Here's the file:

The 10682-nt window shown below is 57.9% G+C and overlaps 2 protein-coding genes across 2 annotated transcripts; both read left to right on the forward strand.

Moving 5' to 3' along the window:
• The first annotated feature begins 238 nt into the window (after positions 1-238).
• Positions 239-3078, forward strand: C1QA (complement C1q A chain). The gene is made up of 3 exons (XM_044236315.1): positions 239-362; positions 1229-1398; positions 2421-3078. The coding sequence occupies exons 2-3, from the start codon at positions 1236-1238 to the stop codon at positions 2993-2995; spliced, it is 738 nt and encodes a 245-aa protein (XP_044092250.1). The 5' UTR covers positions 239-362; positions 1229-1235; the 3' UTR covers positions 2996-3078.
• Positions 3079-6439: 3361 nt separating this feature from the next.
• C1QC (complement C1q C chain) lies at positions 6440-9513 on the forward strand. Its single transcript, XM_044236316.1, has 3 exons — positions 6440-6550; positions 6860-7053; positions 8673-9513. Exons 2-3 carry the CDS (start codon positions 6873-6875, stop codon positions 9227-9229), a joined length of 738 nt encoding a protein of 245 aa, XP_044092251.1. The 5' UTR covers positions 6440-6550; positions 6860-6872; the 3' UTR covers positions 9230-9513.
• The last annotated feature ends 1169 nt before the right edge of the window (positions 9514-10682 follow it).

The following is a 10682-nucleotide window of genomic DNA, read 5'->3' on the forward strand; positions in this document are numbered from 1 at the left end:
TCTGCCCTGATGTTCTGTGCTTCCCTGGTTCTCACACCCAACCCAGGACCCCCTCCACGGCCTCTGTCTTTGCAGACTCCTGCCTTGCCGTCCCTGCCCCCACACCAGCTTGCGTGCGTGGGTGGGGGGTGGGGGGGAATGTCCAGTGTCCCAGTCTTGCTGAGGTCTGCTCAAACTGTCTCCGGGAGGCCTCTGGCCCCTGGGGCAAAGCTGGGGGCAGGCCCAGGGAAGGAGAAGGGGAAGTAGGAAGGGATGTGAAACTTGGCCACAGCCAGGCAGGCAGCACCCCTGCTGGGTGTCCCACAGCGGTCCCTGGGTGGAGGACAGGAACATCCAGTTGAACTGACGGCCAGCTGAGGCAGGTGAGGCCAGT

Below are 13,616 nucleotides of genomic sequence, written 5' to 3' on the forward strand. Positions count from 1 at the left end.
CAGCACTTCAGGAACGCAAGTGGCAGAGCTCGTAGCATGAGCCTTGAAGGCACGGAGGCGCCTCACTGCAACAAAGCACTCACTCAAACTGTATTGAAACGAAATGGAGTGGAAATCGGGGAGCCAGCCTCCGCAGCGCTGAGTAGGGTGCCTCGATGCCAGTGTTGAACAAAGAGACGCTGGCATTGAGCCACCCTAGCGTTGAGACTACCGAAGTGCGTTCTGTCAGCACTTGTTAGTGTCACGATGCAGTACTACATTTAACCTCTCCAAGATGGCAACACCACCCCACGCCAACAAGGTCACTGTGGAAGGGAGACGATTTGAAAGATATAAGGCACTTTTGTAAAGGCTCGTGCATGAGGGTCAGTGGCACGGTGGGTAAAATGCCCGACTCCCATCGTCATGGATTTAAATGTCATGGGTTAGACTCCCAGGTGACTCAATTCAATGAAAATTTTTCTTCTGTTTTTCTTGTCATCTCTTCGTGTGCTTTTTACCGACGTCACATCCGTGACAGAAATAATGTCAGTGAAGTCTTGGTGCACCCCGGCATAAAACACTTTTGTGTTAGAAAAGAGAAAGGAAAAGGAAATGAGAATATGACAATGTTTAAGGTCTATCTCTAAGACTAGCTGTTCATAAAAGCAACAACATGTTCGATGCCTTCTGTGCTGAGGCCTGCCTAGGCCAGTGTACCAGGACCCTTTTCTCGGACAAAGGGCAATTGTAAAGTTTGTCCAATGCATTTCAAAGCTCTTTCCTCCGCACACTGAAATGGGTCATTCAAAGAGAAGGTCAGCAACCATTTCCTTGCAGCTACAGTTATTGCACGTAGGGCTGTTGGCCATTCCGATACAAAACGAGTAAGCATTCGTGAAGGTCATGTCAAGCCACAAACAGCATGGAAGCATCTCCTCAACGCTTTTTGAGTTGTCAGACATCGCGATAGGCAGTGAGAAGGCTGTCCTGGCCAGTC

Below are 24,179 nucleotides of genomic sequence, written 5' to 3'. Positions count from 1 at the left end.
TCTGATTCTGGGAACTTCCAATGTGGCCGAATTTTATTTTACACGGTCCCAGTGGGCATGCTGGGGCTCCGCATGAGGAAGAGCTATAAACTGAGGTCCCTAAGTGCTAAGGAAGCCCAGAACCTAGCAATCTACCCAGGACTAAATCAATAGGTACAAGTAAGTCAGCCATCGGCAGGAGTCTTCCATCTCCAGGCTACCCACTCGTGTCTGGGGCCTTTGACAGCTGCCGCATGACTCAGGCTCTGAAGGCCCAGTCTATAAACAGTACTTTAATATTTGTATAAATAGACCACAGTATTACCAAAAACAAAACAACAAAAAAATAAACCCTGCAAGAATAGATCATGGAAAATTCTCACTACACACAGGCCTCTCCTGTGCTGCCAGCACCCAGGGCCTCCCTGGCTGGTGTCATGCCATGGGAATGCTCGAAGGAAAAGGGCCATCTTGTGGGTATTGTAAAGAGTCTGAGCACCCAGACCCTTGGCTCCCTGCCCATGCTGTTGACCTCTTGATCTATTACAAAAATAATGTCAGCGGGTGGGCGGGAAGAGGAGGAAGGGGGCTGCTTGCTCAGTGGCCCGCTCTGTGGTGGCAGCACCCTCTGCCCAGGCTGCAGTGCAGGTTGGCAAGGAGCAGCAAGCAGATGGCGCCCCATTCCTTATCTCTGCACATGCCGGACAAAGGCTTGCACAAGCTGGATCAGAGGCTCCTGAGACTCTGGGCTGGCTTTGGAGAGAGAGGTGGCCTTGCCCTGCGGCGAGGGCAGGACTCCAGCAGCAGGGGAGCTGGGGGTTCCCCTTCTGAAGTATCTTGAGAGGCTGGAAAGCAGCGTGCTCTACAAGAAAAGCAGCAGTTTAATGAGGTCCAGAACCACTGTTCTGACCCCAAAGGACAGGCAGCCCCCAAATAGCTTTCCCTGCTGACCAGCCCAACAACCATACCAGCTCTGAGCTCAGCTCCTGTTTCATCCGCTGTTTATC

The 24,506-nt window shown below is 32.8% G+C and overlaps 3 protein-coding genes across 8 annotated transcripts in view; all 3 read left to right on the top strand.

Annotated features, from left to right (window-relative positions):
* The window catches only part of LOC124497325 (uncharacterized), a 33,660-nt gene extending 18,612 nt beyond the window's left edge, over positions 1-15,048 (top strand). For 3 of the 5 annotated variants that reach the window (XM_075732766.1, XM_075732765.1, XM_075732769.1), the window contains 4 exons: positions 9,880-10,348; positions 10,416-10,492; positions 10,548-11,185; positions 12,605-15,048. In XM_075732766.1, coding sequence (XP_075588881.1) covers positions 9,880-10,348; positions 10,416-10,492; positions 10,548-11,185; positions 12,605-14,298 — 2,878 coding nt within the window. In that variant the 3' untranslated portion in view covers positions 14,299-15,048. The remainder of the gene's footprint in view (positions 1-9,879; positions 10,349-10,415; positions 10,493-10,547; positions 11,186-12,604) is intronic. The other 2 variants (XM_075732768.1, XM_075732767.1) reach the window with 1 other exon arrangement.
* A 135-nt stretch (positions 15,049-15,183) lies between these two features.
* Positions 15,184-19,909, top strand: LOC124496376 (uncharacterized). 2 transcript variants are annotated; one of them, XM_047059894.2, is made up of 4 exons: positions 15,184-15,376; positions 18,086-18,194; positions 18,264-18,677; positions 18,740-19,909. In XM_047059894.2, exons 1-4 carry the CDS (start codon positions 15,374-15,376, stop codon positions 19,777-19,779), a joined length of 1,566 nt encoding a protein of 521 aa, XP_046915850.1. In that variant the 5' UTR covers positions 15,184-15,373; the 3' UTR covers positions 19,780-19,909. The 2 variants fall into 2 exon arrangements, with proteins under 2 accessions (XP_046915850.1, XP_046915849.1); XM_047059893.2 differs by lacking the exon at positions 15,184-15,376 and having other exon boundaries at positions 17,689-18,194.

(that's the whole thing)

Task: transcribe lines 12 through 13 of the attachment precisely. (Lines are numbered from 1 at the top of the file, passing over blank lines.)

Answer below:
Below are 24,179 nucleotides of genomic sequence, written 5' to 3'. Positions count from 1 at the left end.
TCTGATTCTGGGAACTTCCAATGTGGCCGAATTTTATTTTACACGGTCCCAGTGGGCATGCTGGGGCTCCGCATGAGGAAGAGCTATAAACTGAGGTCCCTAAGTGCTAAGGAAGCCCAGAACCTAGCAATCTACCCAGGACTAAATCAATAGGTACAAGTAAGTCAGCCATCGGCAGGAGTCTTCCATCTCCAGGCTACCCACTCGTGTCTGGGGCCTTTGACAGCTGCCGCATGACTCAGGCTCTGAAGGCCCAGTCTATAAACAGTACTTTAATATTTGTATAAATAGACCACAGTATTACCAAAAACAAAACAACAAAAAAATAAACCCTGCAAGAATAGATCATGGAAAATTCTCACTACACACAGGCCTCTCCTGTGCTGCCAGCACCCAGGGCCTCCCTGGCTGGTGTCATGCCATGGGAATGCTCGAAGGAAAAGGGCCATCTTGTGGGTATTGTAAAGAGTCTGAGCACCCAGACCCTTGGCTCCCTGCCCATGCTGTTGACCTCTTGATCTATTACAAAAATAATGTCAGCGGGTGGGCGGGAAGAGGAGGAAGGGGGCTGCTTGCTCAGTGGCCCGCTCTGTGGTGGCAGCACCCTCTGCCCAGGCTGCAGTGCAGGTTGGCAAGGAGCAGCAAGCAGATGGCGCCCCATTCCTTATCTCTGCACATGCCGGACAAAGGCTTGCACAAGCTGGATCAGAGGCTCCTGAGACTCTGGGCTGGCTTTGGAGAGAGAGGTGGCCTTGCCCTGCGGCGAGGGCAGGACTCCAGCAGCAGGGGAGCTGGGGGTTCCCCTTCTGAAGTATCTTGAGAGGCTGGAAAGCAGCGTGCTCTACAAGAAAAGCAGCAGTTTAATGAGGTCCAGAACCACTGTTCTGACCCCAAAGGACAGGCAGCCCCCAAATAGCTTTCCCTGCTGACCAGCCCAACAACCATACCAGCTCTGAGCTCAGCTCCTGTTTCATCCGCTGTTTATC